Your Vegetable and Herb Garden
When you are trying to plan your garden it can be kind of overwhelming to think of where to start. I remember the first time that we planned our garden we went wild buying all kinds of different seeds and didn’t really have any type of plan. We just went to the store, bought what looked good and planted whatever we felt like in rows in a rectangular garden out back. There was no planning ahead. And guess what? We ended up with TONS of radishes and 1 or 2 edibles carrots. And the kicker is that we don’t t even like radishes that much in the first place, but LOVE carrots. I am speaking from personal experience here 🙂 Plan your garden. It is so worth it. Since we started our first garden about 8 or 9 years ago, we’ve learned a lot through trial and error and simple experience. Hopefully these tips will help you as you get ready to plan your garden. 1. Determine Your Commitment Figure out how much time you’re willing to commit to your garden and how much space you have to use. It is easy to get high ambitions early in the season, but when it comes to actually weeding, watering and tending the garden, it is usually best to start off small. 2. Decide What to Plant Think of what your favorite vegetables are and decide which ones you think would be the most beneficial to grow. When we’re trying to plan out what we’ll plant, I try to grow the more expensive items and buy the cheaper stuff (like carrots) from the store. The Cheap Vegetable Gardener has a great chart showing the price per square foot of various vegetables and herbs.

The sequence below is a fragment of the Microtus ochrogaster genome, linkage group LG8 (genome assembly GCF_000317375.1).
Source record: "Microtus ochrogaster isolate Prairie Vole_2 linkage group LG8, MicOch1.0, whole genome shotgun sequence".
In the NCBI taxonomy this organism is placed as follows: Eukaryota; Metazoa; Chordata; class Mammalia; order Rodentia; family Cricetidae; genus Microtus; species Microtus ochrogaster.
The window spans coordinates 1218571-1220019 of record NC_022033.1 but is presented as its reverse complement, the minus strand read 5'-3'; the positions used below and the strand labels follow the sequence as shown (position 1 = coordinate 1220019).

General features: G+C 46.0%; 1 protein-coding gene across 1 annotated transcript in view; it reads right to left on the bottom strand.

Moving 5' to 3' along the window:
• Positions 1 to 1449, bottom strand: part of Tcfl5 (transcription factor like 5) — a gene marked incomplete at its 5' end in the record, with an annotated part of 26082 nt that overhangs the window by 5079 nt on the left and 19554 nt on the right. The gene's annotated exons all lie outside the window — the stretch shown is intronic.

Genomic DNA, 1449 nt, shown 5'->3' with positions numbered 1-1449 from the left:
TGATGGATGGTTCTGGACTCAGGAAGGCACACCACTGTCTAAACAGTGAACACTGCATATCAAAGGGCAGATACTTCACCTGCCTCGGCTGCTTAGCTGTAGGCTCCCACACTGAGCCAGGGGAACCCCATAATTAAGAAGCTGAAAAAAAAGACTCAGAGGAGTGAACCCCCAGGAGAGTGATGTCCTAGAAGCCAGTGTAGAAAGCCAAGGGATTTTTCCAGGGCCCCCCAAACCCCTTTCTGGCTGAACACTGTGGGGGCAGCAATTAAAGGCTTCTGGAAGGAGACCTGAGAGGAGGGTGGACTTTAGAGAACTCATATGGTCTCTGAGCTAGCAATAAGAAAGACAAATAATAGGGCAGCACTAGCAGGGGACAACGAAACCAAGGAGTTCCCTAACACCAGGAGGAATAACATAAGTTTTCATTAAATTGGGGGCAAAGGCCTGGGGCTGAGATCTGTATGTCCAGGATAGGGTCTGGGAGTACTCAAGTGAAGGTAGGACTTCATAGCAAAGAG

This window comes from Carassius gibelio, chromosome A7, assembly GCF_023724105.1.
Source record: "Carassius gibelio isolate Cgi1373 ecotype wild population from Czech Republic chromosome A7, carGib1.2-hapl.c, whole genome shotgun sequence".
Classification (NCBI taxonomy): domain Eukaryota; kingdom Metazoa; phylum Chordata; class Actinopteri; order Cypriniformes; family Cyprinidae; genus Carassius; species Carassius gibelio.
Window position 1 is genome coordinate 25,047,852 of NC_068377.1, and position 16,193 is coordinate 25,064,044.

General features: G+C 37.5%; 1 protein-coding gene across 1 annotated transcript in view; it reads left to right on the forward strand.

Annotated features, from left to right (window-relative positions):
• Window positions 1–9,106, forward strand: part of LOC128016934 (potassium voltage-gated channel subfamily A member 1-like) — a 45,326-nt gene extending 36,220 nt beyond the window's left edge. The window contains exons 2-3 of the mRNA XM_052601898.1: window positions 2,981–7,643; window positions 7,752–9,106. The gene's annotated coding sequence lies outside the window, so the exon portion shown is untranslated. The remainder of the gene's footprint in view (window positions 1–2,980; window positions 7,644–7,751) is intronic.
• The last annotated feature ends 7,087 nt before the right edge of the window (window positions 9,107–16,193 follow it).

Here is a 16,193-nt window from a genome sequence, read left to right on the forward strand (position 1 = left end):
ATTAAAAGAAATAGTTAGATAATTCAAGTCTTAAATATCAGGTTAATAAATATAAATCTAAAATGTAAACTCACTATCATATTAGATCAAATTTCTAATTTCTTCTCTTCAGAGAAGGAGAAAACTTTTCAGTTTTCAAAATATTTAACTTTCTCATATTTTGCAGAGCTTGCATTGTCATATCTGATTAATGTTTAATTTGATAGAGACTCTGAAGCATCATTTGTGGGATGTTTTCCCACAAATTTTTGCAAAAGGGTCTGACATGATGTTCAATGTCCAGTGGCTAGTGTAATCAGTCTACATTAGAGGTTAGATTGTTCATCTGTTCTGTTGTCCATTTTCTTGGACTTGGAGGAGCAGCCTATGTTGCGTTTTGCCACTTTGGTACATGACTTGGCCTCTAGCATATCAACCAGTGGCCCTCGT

Find your local extension office and they are an awesome resource to tell you what grows well in your area and suggest some of the best producers and plants for beginners. The first time you garden, you may wish to start by buying small plants from the store to put out and you can always work your way into starting from seed next season. Determine the date of the last frost in your area to figure out when you should put your plants out.
One of my favorite techniques for gardening is called square foot gardening. It involves less weeding and makes your garden a lot easier to maintain. According the squarefootgardening.org you can grow 100% of the crop in 20% of the space of a conventional garden laid out in rows. I’m all over that. Who doesn’t want to have more yummy veggies with less time tending the garden?
How to Start a Thriving Square Foot Garden in 5 Easy Steps
Pop into this well written blog and learn a thing or two about Gardening from Gina @ MorningChores.com! She’s Brilliant!
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